Body armor and the threat of gun violence to urban children were hot topics in the Legislature's continuing discussion of gun violence on Thursday.
A bill proposed by Rep. Erik Simonson, DFL-Duluth, would limit civilian ownership of bulletproof vests and other items of body armor to those obtaining permits from their chief of police. Simonson said he is concerned that people who perpetrate mass shootings and other criminal acts are wearing body armor.
He said making it harder to obtain these items could prevent such a tragedy.
"We must consider the value of prevention," he said.
A supporter of the idea, Rep. Dan Schoen, DFL-St.Paul Park, who is a police officer, said finding such equipment in a home or car "sends a shiver up and down your spine."
But opponents, including the National Rifle Association and the Gun Owners Civil Rights Alliance, who have been filling committee rooms with sympathetic members this week, said the armor is used for defensive reasons only and should not be prohibited for civilian use.
Andrew Rothman, vice president of the civil rights alliance, denied Simonson's claims that shooters in Auroa, Colo., and Newtown, Connecticut, were wearing body armor. He said he was "appalled" by the idea that police and military could wear the vests but citizens could not.
Joe Olson, president of the civil rights alliance, said he keeps his vest and handgun by his bedside, and puts on the vest and picks up the weapon "when things go bang in the night. I put the vest on, pick up the gun, and go investigate," he said.
The bill was discussed but not voted on by the House Public Safety Finance and Policy Committee, which winds up three days of public hearings Thursday evening.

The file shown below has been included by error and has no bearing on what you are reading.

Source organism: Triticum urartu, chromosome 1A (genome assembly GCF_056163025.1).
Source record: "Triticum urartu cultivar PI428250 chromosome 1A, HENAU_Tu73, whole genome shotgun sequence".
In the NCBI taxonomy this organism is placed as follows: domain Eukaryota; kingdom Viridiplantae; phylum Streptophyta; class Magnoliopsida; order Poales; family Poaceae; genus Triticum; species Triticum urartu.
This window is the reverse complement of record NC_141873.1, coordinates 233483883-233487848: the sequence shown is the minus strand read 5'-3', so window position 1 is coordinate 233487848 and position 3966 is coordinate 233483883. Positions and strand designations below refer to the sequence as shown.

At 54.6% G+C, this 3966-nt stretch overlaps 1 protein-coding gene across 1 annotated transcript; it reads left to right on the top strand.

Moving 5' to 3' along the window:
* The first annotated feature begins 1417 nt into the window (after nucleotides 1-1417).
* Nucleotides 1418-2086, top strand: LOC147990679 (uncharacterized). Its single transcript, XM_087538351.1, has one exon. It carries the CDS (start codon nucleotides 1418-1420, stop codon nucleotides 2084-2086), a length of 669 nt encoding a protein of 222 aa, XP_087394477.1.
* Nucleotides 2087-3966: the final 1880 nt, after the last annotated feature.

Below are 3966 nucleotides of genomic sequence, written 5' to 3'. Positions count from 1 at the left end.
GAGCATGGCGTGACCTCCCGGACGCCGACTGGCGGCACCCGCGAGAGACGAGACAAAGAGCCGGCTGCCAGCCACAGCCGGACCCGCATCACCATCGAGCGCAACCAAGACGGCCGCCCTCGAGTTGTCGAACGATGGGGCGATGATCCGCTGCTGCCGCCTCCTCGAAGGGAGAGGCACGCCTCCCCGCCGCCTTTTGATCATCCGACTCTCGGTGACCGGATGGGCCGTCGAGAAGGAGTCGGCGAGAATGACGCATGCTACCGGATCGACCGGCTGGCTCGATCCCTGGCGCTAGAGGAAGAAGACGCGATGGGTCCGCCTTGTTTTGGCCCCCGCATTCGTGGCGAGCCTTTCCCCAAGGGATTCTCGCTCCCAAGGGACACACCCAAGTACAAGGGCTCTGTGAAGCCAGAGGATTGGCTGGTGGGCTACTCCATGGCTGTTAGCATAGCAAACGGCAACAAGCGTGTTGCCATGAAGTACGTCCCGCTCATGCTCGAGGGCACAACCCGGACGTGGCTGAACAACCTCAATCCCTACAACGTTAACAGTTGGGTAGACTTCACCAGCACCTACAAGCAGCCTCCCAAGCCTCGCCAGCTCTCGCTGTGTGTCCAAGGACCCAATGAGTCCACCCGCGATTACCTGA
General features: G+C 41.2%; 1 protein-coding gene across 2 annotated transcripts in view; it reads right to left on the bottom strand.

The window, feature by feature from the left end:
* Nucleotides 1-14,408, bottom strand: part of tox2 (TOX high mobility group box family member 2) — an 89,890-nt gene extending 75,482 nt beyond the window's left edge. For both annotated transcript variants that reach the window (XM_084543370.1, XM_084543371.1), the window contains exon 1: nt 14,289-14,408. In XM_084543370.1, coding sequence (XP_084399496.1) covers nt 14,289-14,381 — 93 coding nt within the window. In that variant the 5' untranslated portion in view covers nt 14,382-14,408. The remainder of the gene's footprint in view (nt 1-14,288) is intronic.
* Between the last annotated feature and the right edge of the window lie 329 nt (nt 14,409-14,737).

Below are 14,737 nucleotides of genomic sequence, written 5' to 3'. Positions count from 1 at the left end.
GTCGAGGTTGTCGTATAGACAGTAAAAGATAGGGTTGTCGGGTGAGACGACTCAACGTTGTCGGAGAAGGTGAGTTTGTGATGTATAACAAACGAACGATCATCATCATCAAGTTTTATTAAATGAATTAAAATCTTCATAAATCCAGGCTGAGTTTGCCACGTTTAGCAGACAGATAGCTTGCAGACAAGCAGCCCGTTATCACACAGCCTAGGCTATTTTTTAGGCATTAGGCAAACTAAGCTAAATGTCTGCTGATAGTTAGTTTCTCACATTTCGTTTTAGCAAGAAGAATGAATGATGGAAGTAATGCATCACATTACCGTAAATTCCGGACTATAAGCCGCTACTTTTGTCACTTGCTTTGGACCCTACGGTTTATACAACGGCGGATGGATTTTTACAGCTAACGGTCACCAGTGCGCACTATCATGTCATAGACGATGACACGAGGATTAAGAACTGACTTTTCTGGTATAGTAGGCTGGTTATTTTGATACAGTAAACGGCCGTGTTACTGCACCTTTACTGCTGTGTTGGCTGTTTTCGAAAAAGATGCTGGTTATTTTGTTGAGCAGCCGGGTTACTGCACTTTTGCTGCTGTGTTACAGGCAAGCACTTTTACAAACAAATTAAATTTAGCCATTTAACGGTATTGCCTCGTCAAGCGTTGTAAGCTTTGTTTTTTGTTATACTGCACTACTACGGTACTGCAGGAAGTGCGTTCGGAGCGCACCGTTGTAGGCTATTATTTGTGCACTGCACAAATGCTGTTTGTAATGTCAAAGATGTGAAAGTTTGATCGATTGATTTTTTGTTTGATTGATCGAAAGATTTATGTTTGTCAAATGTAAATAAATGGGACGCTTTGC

Don Samuels, a Minneapolis City Council member who is also a candidate for mayor, appeared before the committee with about 30 students from the Best Academy school in Minneapolis. He said the school had shown great success in helping African American students achieve, but he worries about their safety in a part of the city that has gun violence.
Most of the children appeared to raise their hands when Samuels asked them if they knew someone who had been shot. Samuels told the legislators the children are "the most endangered human beings in any First World Country in the world." He said they must be hyper-vigilant to avoid threats.
"This is real," Samuels said.
Samuels said he wants the children to learn, "Don't stand your ground ... walk away, follow Martin Luther King Jr., turn the other cheek." He said the committee should balance the right to bear arms on the threats to children in neighborhoods where gun violence is a reality.
An second bill, aimed at closing some loopholes that prevent prosecutors from prosecuting gun crimes, met with a warmer reception from both sides in the debate. Hennepin County Attorney Mike Freeman said the bill would only affect those who are disqualified from owning and carrying weapons -- felons, juveniles and people who have been declared mentally incompetent.